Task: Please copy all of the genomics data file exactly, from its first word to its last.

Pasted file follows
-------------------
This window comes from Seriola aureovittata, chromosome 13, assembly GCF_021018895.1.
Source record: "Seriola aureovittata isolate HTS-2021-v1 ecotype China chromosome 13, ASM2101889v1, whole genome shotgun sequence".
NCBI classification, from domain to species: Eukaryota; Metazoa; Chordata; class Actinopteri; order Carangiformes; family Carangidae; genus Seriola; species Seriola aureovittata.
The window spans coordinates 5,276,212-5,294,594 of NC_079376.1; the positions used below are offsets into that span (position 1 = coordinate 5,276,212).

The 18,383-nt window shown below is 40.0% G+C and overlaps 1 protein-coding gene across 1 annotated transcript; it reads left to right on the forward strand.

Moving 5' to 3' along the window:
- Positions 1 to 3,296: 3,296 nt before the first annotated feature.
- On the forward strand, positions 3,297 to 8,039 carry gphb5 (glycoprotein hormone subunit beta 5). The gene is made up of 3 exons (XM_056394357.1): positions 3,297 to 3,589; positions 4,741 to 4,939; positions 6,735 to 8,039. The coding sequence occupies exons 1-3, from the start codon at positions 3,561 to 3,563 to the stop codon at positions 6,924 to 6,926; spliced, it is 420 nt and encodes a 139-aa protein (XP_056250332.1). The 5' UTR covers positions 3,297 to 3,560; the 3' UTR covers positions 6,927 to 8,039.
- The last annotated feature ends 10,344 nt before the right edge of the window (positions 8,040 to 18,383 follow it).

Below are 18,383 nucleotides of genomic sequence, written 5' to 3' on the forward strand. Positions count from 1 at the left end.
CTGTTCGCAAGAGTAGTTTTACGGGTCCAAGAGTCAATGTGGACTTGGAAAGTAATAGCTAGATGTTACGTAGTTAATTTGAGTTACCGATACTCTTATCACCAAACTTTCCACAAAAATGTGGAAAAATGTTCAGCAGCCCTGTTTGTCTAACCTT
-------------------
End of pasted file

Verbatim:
This window comes from Seriola aureovittata, chromosome 13, assembly GCF_021018895.1.
Source record: "Seriola aureovittata isolate HTS-2021-v1 ecotype China chromosome 13, ASM2101889v1, whole genome shotgun sequence".
NCBI classification, from domain to species: Eukaryota; Metazoa; Chordata; class Actinopteri; order Carangiformes; family Carangidae; genus Seriola; species Seriola aureovittata.
The window spans coordinates 5,276,212-5,294,594 of NC_079376.1; the positions used below are offsets into that span (position 1 = coordinate 5,276,212).

The 18,383-nt window shown below is 40.0% G+C and overlaps 1 protein-coding gene across 1 annotated transcript; it reads left to right on the forward strand.

Moving 5' to 3' along the window:
- Positions 1 to 3,296: 3,296 nt before the first annotated feature.
- On the forward strand, positions 3,297 to 8,039 carry gphb5 (glycoprotein hormone subunit beta 5). The gene is made up of 3 exons (XM_056394357.1): positions 3,297 to 3,589; positions 4,741 to 4,939; positions 6,735 to 8,039. The coding sequence occupies exons 1-3, from the start codon at positions 3,561 to 3,563 to the stop codon at positions 6,924 to 6,926; spliced, it is 420 nt and encodes a 139-aa protein (XP_056250332.1). The 5' UTR covers positions 3,297 to 3,560; the 3' UTR covers positions 6,927 to 8,039.
- The last annotated feature ends 10,344 nt before the right edge of the window (positions 8,040 to 18,383 follow it).

Below are 18,383 nucleotides of genomic sequence, written 5' to 3' on the forward strand. Positions count from 1 at the left end.
CTGTTCGCAAGAGTAGTTTTACGGGTCCAAGAGTCAATGTGGACTTGGAAAGTAATAGCTAGATGTTACGTAGTTAATTTGAGTTACCGATACTCTTATCACCAAACTTTCCACAAAAATGTGGAAAAATGTTCAGCAGCCCTGTTTGTCTAACCTT